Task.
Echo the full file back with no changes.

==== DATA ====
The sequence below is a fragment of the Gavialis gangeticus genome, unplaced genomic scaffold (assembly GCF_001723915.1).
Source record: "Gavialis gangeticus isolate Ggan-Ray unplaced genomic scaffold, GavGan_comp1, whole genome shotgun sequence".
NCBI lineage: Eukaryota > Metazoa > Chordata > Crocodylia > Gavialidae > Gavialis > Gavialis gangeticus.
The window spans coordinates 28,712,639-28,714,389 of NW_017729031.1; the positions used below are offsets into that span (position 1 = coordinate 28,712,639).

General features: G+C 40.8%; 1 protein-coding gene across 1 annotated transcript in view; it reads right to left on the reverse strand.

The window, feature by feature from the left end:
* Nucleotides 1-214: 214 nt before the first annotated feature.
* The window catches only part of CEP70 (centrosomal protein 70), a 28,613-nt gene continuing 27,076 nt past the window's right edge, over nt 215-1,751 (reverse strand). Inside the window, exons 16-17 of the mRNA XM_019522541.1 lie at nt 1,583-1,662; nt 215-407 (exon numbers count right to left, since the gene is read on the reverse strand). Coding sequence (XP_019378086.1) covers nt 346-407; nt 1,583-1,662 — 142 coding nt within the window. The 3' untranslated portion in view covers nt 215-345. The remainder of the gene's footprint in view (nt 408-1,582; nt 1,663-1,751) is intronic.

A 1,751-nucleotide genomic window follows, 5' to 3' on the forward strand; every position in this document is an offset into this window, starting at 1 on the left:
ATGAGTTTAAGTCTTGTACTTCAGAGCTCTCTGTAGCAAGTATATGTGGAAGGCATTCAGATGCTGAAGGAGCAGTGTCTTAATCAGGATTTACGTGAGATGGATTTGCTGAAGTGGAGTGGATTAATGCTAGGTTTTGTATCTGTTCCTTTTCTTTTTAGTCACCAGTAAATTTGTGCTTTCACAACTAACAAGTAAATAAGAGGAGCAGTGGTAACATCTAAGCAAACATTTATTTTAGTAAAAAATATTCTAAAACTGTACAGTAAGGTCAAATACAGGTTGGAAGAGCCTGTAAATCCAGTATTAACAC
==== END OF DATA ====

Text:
The sequence below is a fragment of the Gavialis gangeticus genome, unplaced genomic scaffold (assembly GCF_001723915.1).
Source record: "Gavialis gangeticus isolate Ggan-Ray unplaced genomic scaffold, GavGan_comp1, whole genome shotgun sequence".
NCBI lineage: Eukaryota > Metazoa > Chordata > Crocodylia > Gavialidae > Gavialis > Gavialis gangeticus.
The window spans coordinates 28,712,639-28,714,389 of NW_017729031.1; the positions used below are offsets into that span (position 1 = coordinate 28,712,639).

General features: G+C 40.8%; 1 protein-coding gene across 1 annotated transcript in view; it reads right to left on the reverse strand.

The window, feature by feature from the left end:
* Nucleotides 1-214: 214 nt before the first annotated feature.
* The window catches only part of CEP70 (centrosomal protein 70), a 28,613-nt gene continuing 27,076 nt past the window's right edge, over nt 215-1,751 (reverse strand). Inside the window, exons 16-17 of the mRNA XM_019522541.1 lie at nt 1,583-1,662; nt 215-407 (exon numbers count right to left, since the gene is read on the reverse strand). Coding sequence (XP_019378086.1) covers nt 346-407; nt 1,583-1,662 — 142 coding nt within the window. The 3' untranslated portion in view covers nt 215-345. The remainder of the gene's footprint in view (nt 408-1,582; nt 1,663-1,751) is intronic.

A 1,751-nucleotide genomic window follows, 5' to 3' on the forward strand; every position in this document is an offset into this window, starting at 1 on the left:
ATGAGTTTAAGTCTTGTACTTCAGAGCTCTCTGTAGCAAGTATATGTGGAAGGCATTCAGATGCTGAAGGAGCAGTGTCTTAATCAGGATTTACGTGAGATGGATTTGCTGAAGTGGAGTGGATTAATGCTAGGTTTTGTATCTGTTCCTTTTCTTTTTAGTCACCAGTAAATTTGTGCTTTCACAACTAACAAGTAAATAAGAGGAGCAGTGGTAACATCTAAGCAAACATTTATTTTAGTAAAAAATATTCTAAAACTGTACAGTAAGGTCAAATACAGGTTGGAAGAGCCTGTAAATCCAGTATTAACAC